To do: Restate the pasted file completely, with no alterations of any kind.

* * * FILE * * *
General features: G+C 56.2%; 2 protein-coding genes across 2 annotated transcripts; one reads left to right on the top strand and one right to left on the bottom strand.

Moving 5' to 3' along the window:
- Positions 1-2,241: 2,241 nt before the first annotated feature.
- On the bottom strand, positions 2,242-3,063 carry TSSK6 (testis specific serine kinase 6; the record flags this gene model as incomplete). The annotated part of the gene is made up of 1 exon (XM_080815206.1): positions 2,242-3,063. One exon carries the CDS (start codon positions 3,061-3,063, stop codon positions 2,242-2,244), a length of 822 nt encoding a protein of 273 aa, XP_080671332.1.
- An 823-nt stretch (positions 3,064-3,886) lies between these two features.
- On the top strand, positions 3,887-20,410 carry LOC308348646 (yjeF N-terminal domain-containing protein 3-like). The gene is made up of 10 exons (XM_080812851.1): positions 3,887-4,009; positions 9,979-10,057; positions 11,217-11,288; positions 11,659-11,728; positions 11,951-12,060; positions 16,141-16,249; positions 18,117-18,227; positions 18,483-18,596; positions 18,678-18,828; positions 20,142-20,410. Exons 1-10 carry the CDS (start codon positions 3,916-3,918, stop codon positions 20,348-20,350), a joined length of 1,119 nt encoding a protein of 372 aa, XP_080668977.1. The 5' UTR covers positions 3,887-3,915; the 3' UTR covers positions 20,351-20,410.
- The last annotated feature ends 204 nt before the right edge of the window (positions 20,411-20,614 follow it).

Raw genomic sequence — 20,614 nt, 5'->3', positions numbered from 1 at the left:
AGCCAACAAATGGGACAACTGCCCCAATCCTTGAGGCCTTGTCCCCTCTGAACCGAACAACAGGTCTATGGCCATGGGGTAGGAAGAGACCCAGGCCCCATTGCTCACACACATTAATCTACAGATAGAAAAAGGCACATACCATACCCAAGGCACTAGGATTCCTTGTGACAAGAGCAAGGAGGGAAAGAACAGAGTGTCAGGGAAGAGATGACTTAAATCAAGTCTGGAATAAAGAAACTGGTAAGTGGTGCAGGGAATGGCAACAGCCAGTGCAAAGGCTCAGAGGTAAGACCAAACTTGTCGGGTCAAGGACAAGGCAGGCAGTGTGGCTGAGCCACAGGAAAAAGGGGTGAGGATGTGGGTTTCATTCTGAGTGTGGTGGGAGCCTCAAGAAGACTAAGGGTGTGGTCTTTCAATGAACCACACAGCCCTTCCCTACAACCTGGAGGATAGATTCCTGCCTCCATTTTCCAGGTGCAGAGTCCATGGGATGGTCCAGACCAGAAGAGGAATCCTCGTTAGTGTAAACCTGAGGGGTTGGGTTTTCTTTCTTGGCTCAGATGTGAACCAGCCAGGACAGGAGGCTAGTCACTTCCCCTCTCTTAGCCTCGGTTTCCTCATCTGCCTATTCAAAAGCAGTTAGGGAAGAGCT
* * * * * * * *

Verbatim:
General features: G+C 56.2%; 2 protein-coding genes across 2 annotated transcripts; one reads left to right on the top strand and one right to left on the bottom strand.

Moving 5' to 3' along the window:
- Positions 1-2,241: 2,241 nt before the first annotated feature.
- On the bottom strand, positions 2,242-3,063 carry TSSK6 (testis specific serine kinase 6; the record flags this gene model as incomplete). The annotated part of the gene is made up of 1 exon (XM_080815206.1): positions 2,242-3,063. One exon carries the CDS (start codon positions 3,061-3,063, stop codon positions 2,242-2,244), a length of 822 nt encoding a protein of 273 aa, XP_080671332.1.
- An 823-nt stretch (positions 3,064-3,886) lies between these two features.
- On the top strand, positions 3,887-20,410 carry LOC308348646 (yjeF N-terminal domain-containing protein 3-like). The gene is made up of 10 exons (XM_080812851.1): positions 3,887-4,009; positions 9,979-10,057; positions 11,217-11,288; positions 11,659-11,728; positions 11,951-12,060; positions 16,141-16,249; positions 18,117-18,227; positions 18,483-18,596; positions 18,678-18,828; positions 20,142-20,410. Exons 1-10 carry the CDS (start codon positions 3,916-3,918, stop codon positions 20,348-20,350), a joined length of 1,119 nt encoding a protein of 372 aa, XP_080668977.1. The 5' UTR covers positions 3,887-3,915; the 3' UTR covers positions 20,351-20,410.
- The last annotated feature ends 204 nt before the right edge of the window (positions 20,411-20,614 follow it).

Raw genomic sequence — 20,614 nt, 5'->3', positions numbered from 1 at the left:
AGCCAACAAATGGGACAACTGCCCCAATCCTTGAGGCCTTGTCCCCTCTGAACCGAACAACAGGTCTATGGCCATGGGGTAGGAAGAGACCCAGGCCCCATTGCTCACACACATTAATCTACAGATAGAAAAAGGCACATACCATACCCAAGGCACTAGGATTCCTTGTGACAAGAGCAAGGAGGGAAAGAACAGAGTGTCAGGGAAGAGATGACTTAAATCAAGTCTGGAATAAAGAAACTGGTAAGTGGTGCAGGGAATGGCAACAGCCAGTGCAAAGGCTCAGAGGTAAGACCAAACTTGTCGGGTCAAGGACAAGGCAGGCAGTGTGGCTGAGCCACAGGAAAAAGGGGTGAGGATGTGGGTTTCATTCTGAGTGTGGTGGGAGCCTCAAGAAGACTAAGGGTGTGGTCTTTCAATGAACCACACAGCCCTTCCCTACAACCTGGAGGATAGATTCCTGCCTCCATTTTCCAGGTGCAGAGTCCATGGGATGGTCCAGACCAGAAGAGGAATCCTCGTTAGTGTAAACCTGAGGGGTTGGGTTTTCTTTCTTGGCTCAGATGTGAACCAGCCAGGACAGGAGGCTAGTCACTTCCCCTCTCTTAGCCTCGGTTTCCTCATCTGCCTATTCAAAAGCAGTTAGGGAAGAGCT